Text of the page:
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boot problem / cpu problem?

by cableguy / November 12, 2003 4:25 AM PST

I have a asus mobo(p4s533) with a p4 2.o ghz cpu. Couple of weeks ago i decided to overclock the cpu to run at 2.3, and it worked fine. Now the other day i unplugged all the wires from the back of my computer and connected another computer. Few hours later i plugged all the wires back to my computer. One minute after i did this a sound and smoke comes from what seemed to be the power supply(250w), meanwhile i never even turned on the computer? Assuming the psu was bad i purchased another one(400w) and replaced it. When i power on the computer the cpu fan spins for a quarter of a second and nothing else happens, no beeps or anything. So next i examine the cpu and find out that two pins on the cpu are bent. There is a green light on the mobo that is on when the power chord is plugged in. Does anybody have any suggestions to what the problem is? Is it the cpu, the mobo, both, or anything else? How did the pins get bent on the cpu when it is locked in the socket? Why did smoke come from the psu when i did not even turn on the computer? I know its a lot of info, but any help would be appreciated.

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Sad story. When the PSU blows, it can take all that is attached with it.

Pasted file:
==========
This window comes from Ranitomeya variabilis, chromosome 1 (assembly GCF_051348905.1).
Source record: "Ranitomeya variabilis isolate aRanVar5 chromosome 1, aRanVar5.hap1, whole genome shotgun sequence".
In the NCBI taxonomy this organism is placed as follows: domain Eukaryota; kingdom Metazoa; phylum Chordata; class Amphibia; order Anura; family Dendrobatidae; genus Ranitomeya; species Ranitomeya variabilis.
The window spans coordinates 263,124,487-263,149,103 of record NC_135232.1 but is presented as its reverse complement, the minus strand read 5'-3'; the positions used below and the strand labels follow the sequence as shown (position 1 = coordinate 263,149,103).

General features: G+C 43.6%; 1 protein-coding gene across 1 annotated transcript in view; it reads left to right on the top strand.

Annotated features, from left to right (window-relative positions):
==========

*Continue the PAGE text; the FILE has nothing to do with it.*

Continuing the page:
by R. Proffitt Forum moderator / November 12, 2003 4:58 AM PST

I'm surprised no one told you that 250 Watts was well on the low side of what over 1GHz machines should have. Live and learn I suppose, but you'll have to be aware that it's time to consider all the parts that were in the machine to be "suspect".

The last machine I witnessed do that took out everything except a modem and the fans. The modem dies a few months later.



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Re:Sad story. When the PSU blows, it can take all that is attached with it.

Thanks for the reply. I did not realize that 250w is below the recommended power. Live and learn I guess. But how could the psu have damaged all the other parts when the computer was not even on at the time when i seen the smoke? Only the power chord was plugged in.

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ATX power supplies are always "on."
by R. Proffitt Forum moderator / November 12, 2003 6:06 AM PST

They supply power to the standby power leads for functions like Wake On Lan. You may be less than enthused that the design takes the AC Line, rectifies it (AC to DC) and at that stage you have over 200 Volts DC. Any number of component failures or a screw falling inside (I've seen pennies, paper clips, etc...) can cause this voltage to travel to what is connected to the PSU.

Rare, but not unheard of.


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Everything is connected to the power supply.

there is always a current running through the motherboard because the power switch plugs into the motherboard. There are large capacitors in power supplies, which makes them very dangerous if opened by the way. somehow the capacitors could have unloaded into the computer which would fry everything instantly, Check into the power supply warranty, you might be able to get everything covered

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